Cloven with shovel and with hoe, pierced by axes and by spades,
Shrieked the earth in frantic woe; rose from out the yawning shades
Yells of anguish, hideous roars from the expiring brood of hell, –
Serpents, giants, and asoors, in the deep abyss that dwell.
Sixty thousand leagues in length, all unweary, full of wrath,
Through the centre, in their strength, clove they down their hellward path.
And downward dug they many a rood, and downward till they saw aghast,
Where the earth-bearing elephant stood, ev'n like a mountain tall and vast.
'T is he whose head aloft sustains the broad earth's forest-clothèd round,
With all its vast and spreading plains, and many a stately city crowned.
If underneath the o'erbearing load bows down his weary head, 't is then
The mighty earthquakes are abroad, and shaking down the abodes of men.
Around earth's pillar moved they slowly, and thus in humble accents blest
Him the lofty and the holy, that bears the region of the East.
And southward dug they many a rood, until before their shuddering sight
The next earth-bearing elephant stood, huge Mahapadmas' mountain height.
Upon his head earth's southern bound, all full of wonder, saw they rest.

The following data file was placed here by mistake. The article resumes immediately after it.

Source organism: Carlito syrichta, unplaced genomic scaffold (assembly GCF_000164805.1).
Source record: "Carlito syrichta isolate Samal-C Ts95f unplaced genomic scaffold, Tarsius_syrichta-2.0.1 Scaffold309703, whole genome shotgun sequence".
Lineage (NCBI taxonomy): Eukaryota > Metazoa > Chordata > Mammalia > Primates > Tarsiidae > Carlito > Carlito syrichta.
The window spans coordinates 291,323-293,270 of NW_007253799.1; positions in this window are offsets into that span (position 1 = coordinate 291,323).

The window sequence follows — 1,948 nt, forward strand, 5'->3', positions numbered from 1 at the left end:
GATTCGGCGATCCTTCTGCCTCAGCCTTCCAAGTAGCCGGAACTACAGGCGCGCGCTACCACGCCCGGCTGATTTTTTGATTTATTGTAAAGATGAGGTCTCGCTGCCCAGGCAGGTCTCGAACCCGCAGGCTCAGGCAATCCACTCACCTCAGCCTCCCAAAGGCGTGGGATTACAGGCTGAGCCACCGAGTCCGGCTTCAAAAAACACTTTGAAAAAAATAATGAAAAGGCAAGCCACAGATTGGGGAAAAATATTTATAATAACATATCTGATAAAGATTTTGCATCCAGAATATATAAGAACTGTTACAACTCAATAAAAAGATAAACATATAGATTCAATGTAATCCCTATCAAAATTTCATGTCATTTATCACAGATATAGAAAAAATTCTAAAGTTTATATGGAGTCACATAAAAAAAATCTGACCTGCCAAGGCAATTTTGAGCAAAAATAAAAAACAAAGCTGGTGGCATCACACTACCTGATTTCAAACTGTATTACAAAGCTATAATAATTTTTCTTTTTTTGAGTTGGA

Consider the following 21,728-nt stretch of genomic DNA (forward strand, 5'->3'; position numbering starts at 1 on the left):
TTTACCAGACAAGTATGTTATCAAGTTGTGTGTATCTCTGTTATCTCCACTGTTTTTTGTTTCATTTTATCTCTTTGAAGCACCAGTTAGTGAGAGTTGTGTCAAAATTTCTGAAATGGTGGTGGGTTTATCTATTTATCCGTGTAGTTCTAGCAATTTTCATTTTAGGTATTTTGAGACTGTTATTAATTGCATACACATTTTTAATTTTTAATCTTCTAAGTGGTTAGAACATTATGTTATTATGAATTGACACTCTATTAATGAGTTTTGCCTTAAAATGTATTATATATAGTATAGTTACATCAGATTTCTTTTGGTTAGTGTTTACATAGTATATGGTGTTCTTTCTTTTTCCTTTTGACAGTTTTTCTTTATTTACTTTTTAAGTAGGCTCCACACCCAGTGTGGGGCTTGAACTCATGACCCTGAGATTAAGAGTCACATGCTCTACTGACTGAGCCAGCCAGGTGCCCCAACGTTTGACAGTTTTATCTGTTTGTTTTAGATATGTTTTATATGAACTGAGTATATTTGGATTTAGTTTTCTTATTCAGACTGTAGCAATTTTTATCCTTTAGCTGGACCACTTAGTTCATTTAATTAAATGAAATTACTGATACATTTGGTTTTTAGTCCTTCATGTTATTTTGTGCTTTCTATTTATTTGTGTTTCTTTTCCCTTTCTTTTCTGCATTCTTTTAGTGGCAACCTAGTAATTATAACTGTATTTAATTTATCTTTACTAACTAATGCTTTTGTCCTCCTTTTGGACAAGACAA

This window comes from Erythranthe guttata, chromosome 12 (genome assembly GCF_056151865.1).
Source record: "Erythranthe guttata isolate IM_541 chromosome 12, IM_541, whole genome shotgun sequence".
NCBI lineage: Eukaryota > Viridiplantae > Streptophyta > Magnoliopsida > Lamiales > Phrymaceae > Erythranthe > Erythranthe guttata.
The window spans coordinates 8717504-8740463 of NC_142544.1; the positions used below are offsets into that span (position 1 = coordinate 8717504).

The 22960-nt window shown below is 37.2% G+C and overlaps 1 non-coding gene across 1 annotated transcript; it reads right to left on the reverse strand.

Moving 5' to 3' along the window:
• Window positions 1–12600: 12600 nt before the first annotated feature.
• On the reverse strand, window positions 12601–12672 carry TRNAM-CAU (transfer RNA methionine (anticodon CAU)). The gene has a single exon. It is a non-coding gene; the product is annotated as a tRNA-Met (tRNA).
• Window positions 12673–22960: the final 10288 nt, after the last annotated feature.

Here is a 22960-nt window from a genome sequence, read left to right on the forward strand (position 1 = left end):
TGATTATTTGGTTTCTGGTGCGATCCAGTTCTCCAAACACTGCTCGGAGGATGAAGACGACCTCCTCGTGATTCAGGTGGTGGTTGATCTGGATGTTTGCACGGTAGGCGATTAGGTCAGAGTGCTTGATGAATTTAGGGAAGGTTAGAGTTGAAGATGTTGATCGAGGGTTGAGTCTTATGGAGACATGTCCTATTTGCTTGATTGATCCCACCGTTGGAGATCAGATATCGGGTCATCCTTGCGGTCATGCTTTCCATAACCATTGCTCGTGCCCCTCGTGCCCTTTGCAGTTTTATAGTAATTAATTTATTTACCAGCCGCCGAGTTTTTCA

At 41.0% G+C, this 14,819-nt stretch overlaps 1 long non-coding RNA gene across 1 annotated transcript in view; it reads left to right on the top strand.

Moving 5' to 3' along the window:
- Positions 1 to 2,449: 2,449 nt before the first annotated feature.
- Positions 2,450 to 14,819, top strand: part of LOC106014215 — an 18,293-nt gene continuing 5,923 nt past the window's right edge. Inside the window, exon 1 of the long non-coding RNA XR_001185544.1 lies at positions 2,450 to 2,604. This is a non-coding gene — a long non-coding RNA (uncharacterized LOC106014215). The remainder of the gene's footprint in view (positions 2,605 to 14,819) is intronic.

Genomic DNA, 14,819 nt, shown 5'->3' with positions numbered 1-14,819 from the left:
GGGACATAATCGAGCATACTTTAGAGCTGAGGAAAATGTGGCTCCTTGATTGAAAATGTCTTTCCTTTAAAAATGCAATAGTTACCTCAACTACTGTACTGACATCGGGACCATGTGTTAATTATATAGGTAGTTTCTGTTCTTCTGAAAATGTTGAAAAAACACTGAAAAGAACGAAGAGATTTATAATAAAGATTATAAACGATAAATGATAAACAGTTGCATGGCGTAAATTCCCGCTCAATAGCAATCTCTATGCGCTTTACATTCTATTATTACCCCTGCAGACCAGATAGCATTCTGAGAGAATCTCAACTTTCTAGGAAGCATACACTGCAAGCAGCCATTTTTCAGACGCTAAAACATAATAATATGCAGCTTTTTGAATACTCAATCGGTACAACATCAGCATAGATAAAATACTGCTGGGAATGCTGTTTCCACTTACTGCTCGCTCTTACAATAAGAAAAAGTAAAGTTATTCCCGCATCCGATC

Slow and awe-struck paced they round, and him, earth's southern pillar,

Westward then their work they urge, king Sagara's six myriad race,
Unto the vast earth's western verge, and there in his appointed place
The next earth-bear elephant st huge Saumanasa's mountain crest;
Around they paced in humble mood, and in like courteous phrase addrest,
And still their weary toil endure, and onward dig until they see
Last earth-bearing Himapandure, glorying in his majesty.

At last they reach the place where Vishnu appears with the horse. A flame issues from the mouth of the indignant deity and destroys the six myriad sons of Sagara. The adventure devolves on their brother Ansuman, who achieves it with perfect success. He is permitted to lead away the horse, Up the Raja at the sign upon his glittering chariot leaps, Instant Ganga the divine follows his majestic steps. From the high heaven burst she forth first on Siva's lofty crown, Headlong then, and prone to earth thundering rushed the cataract down, Swarms of bright-hued fish came dashing; turtles, dolphins in their mirth, Fallen or falling, glancing, flashing, to the many-gleaming earth. And all the host of heaven came down, spirits and genii, in amaze, And each forsook his heavenly throne, upon that glorious scene to gaze. On cars, like high-towered cities, seen, with elephants and coursers rode, Or on soft swinging palanquin, lay wondering each observant god. As met in bright divan each god, and flashed their jewelld vestures' rays, The coruscating æther glow'd, as with a hundred suns ablaze. And with the fish and dolphins gleaming, and scaly crocodiles and snakes, Glanc'd the air, as when fast streaming the blue lightning shoots and breaks : And in ten thousand sparkles bright went flashing up the cloudy spray, The snowy flocking swans less white, within its glittering mists at play. And headlong now poured down the flood, and now in silver circlets wound, Then lake-like spread all bright and broad, then gently, gently flowed around, Then 'neath the caverned earth descending, then spouted up the boiling tide, Then stream with stream harmonious blending, swell bubbling up and smooth